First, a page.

Other America Essay

Submitted By Lindsay88
Words: 1177
Pages: 5

In the book Things Fall Apart, the author, Chinua Achebe, wants the read not to judge Okonkwo and his people of the Iguedo village, he wants the reader to understand and relate to their lifestyle and beliefs. Achebe wants the reader to see the whole picture. In Okonkwo’s village he is known as a stern, warrior. But unlike most other men in his village he did not earn his wealth through his father. Okonkwo had to build his farm and hut with his own hands and his own reputation is what allowed him to do that. He is proud to have three wives all of which have their own obi, or hut. Success for men is measured by their accomplishments that actuate their manliness and wealth. Okonkwo is successful in his village because he is a warrior who took the heads of five others during battle. Also he won the previous year’s wrestling match against a seven year champion proving his strength and manliness along with his wealth and size of yams. This is the most important thing in Okonkwo’s life; to show that he is a man, unlike his father. He resents his father because his represents everything that is viewed as weak or agbala known as womanly. Okonkwo is so set on being different than his father and seen as a man by his people that it is his ultimate fall and results in him taking his own life.
In Okonkwo’s village anything that is weak is a representation of a woman because to him and his people woman are weak and the property of men. That is why fathers sell their daughters for a ‘bride-price’ to a suitor they find to be strong and manly enough, for they own them and can do as they wish with them. Just as Okonkwo told his favorite daughter, Ezinma, that she was not to marry until they returned from their 7 year exile. Women are also beaten when then do something that is unpleasing to their husband. Though Okonkwo thinks that he is manly in beating his wives and children to run a strict household, the egwugwu, say that “that it is not brave when a man fights with a woman.” However, there are things that women do making them deserve punishment from there husband and establish hierarchy. Even when Okonkwo beats his wife for coming home late during the Week of Peace the priestess, who is a woman, is not upset with Okonkwo for beating his wife, she even says that his wife was wrong. The priestess was upset with Okonkwo for breaking the Weak of Peace and cursing his village.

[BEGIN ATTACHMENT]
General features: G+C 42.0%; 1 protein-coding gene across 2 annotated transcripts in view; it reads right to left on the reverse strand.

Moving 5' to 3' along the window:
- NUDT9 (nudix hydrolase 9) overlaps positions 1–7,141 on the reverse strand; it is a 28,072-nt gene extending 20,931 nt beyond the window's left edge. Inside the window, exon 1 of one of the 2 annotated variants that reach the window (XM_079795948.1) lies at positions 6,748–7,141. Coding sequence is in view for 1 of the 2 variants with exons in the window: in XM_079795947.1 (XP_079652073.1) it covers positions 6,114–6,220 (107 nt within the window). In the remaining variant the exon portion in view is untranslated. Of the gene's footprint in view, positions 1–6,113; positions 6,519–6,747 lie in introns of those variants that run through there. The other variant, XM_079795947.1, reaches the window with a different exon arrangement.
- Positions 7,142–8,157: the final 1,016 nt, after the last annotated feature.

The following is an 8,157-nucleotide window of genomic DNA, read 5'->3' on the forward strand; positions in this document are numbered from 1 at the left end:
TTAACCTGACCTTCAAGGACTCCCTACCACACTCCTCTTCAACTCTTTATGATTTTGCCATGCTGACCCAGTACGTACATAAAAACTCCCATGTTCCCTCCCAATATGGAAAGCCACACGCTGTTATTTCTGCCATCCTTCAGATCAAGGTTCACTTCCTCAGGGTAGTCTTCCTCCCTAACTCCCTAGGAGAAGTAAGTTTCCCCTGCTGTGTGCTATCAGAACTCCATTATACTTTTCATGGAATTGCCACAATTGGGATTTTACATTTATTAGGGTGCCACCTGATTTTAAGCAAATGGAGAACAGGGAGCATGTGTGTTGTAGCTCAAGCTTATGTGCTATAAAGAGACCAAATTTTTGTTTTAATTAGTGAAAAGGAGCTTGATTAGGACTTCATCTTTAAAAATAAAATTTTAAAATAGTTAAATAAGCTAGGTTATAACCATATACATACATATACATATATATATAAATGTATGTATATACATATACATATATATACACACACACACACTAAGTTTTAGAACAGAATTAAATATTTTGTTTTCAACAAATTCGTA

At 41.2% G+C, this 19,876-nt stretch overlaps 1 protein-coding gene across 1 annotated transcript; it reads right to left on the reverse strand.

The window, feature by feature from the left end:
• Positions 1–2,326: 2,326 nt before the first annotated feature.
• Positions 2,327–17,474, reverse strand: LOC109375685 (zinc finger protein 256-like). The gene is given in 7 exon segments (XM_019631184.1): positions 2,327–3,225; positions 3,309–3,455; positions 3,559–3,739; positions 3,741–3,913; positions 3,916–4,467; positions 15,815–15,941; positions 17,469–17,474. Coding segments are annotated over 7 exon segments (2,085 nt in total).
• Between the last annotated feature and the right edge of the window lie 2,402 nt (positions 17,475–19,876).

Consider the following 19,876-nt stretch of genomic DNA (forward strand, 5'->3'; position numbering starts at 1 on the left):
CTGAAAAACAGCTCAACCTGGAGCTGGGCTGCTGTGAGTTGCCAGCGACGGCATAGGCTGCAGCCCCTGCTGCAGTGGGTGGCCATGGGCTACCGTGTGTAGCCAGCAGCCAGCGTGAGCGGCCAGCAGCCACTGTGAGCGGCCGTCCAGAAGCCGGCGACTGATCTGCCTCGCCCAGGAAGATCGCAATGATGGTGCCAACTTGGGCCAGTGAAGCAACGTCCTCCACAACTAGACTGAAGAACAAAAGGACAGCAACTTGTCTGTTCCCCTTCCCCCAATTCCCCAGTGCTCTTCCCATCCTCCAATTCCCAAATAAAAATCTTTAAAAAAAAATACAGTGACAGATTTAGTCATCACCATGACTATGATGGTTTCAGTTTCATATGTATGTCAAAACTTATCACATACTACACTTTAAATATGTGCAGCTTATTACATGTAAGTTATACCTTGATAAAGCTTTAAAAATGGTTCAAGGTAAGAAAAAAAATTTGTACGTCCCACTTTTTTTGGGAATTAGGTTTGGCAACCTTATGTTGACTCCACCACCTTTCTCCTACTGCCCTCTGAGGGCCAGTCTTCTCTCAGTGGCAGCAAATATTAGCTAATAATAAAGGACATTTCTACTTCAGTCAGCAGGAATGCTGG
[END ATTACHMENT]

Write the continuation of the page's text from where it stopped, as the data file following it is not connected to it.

For the book, Things Fall Apart, I am going to compared and contrast some of the parts I have just highlighted about the book. I will discuss marriage and how it is viewed in the United States. I will also talk about the role of being a man, the view of women, and the role of religion.
Marriage in the Umuofia clan is an agreement among men. Fathers sell their daughters to the best suitor for a ‘bride-price’ which is agreed on by both parties. This shows a sort of class structure within the community. Men of a higher class can offer more for a woman of higher class. Class is determined by the size of your farm, the number of yams you have, and your war accomplishments. There is no status for women in their society, because they have ownership of nothing. Women are judged by whether or not they are married, and whether or not they have children, and how many.
Marriage in Western culture, though changing, is similar to marriage in the Iguedo village. Marriage in the Western civilization has origin in many different ancient cultures of which the Roman, Hebrew, and Germanic are the most influential. http://www2.hu-berlin.de/sexology/ATLAS_EN/html/history_of_marriage_in_western.html. As we all know, the Christian church and their policies have greatly influenced the western beliefs and traditions of marriage. Up until recently marriage in our culture was an arranged agreement between two families, such as marriage is in the Iguedo village. By families, I mean the fathers, and husband to be. Women had very little voice in the matter, and love was rarely part of the deal.